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New boots pinching at the ankle... what is causing it?

post #1 of 10
Thread Starter 

I bought a new pair of boots last year toward the end of the season finally after 6 seasons on my old ones. I've always struggled with getting boots to fit properly. mainly foot box length was the issue with the inside and top of the toe as dominate problems. Lost toe nails three times that sort of thing.

 

These new boots fit me out of the box better than any boot I've ever owned...ever... even better than boots that have had hours of boot fitting on them. It is the first time I've had a boot that fit like a glove.

 

 HOWEVER, I have three problems to solve with them and I'm trying to get a handle on understanding the cause of them before I take them to my favorite boot fitter (who one of the experts on this forum). I'm an engineer and can't help myself. I need to think about the mechanics of the problems, their solutions and I'd like to have you gut feelings. I'm NOT going to fix them myself.

 

Problem number one is... both boots pinch me at the lower posterior Tibia and the Talus junction point... where your lower leg/ankle and top of the foot flex forward. At the end of the day its very sore to the point I keep looking for bruising.

 

The second issue is, in the passive (natural) stance on skies the boot feels like it should be a few degree's forward. i.e heel and/or toe height adjustment (I didn't do the duct tape test yet).

 

The last problem, They really just about impossible to get off on an even a moderately cold day. I have to carefully warm them up with a old hair dryer.

 

Stats:

 

The boots are Nordica Patron Pro with foot beds, otherwise off the self. I've got three aggressive days on them. Wet four inch powder, packed powder and hard snow.

 

Expert skier, six foot two, at a 210 lbs skiing weight... skiing masters for the first time this year in the 60's plus group. Aggressive old guy.

 

Thanks

post #2 of 10

Hi scadvice,

 

I can't see your feet form here, but:

 

Problem #1:  It could be that the shape of your ankle (talus/tibia junction shape)does not match the curving shape of the inside of the boot in that area. the boot will need to be modified in this area, just moving the area upward in this spot might work.     click on the following link to view one tool to do this kind of work: http://southernski.com/toe-jam-spreader-instep-jack.html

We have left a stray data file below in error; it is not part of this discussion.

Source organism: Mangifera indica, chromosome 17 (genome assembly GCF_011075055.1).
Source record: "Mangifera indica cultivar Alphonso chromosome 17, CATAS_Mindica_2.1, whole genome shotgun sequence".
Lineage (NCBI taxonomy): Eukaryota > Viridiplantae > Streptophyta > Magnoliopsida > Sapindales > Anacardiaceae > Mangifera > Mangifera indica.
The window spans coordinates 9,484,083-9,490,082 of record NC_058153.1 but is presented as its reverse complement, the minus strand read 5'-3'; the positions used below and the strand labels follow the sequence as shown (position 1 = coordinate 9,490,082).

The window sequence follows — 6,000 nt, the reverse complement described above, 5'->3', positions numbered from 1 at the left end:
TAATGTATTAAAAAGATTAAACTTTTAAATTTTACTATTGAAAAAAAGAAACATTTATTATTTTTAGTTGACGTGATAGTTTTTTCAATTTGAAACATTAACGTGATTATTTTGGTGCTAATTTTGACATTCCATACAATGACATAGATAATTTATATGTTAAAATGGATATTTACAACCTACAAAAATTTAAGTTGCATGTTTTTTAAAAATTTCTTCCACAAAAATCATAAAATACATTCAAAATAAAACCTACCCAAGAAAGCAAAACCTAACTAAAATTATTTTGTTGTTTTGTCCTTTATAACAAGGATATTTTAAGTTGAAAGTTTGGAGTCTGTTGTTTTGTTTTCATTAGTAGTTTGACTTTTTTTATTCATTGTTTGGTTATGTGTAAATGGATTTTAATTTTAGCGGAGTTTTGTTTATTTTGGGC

problem #2: boots are becoming more and more upright in forward lean (more relaxed stance) and may not feel or ski the way you are used to ski them before you change anything.

 

Problem #3:  Higher performance boots are made of stiffer plastic---but then they are higher performance boots---the hair dryer works it sounds like.

 

mike

post #3 of 10
Thread Starter 

Wow,Thanks Mike that was a fast reply!

 

I'll check out the link you posted. I think if the pinching is solved... everything else will seem minor and go away on it's own. Looking forward to the season.

post #4 of 10
Thread Starter 

I ran across an interesting U tube video on adjusting the stiffness of your boots along with forward flex and pinching. 
I'm wondering if the Nordica Patron Pro cuff is sitting on the lower and causing the pinch?  When I look at the boot, it appears that the cuff is already sitting on the lower. Haus is talking about flex... but a big guy like me could be just over powering the stiffness and causing the pinch that way... as I do not have thick ankles. Anyone have comments on this option as a first try at a fix?

post #5 of 10
Thread Starter 
Quote:
Originally Posted by scadvice View Post
 

I ran across an interesting U tube video on adjusting the stiffness of your boots along with forward flex and pinching. 
I'm wondering if the Nordica Patron Pro cuff is sitting on the lower and causing the pinch?  When I look at the boot, it appears that the cuff is already sitting on the lower. Haus is talking about flex... but a big guy like me could be just over powering the stiffness and causing the pinch that way... as I do not have thick ankles. Anyone have comments on this option as a first try at a fix?

Whoops forgot to post the link:

https://www.youtube.com/watch?v=8hUwND4cMK4&list=PLzAX1hV85KGqcINEENj006a3QJkSnZjU0&spfreload=10%20Message%3A%20JSON%20Parse%20error%3A%20Unexpected%20EOF%20(url%3A%20http%3A%2F%2Fwww.youtube.com%2Fwatch%3Fv%3D8hUwND4cMK4%26list%3DPLzAX1hV85KGqcINEENj006a3QJkSnZjU0)

post #6 of 10
Thread Starter 

OK...This is to let everyone know how I solved my pinching problem. First, I have to retract saying I was not going to try and fix this problem myself, even though I originally had no intention of doing so. Being an engineer I could not resist... after doing the research.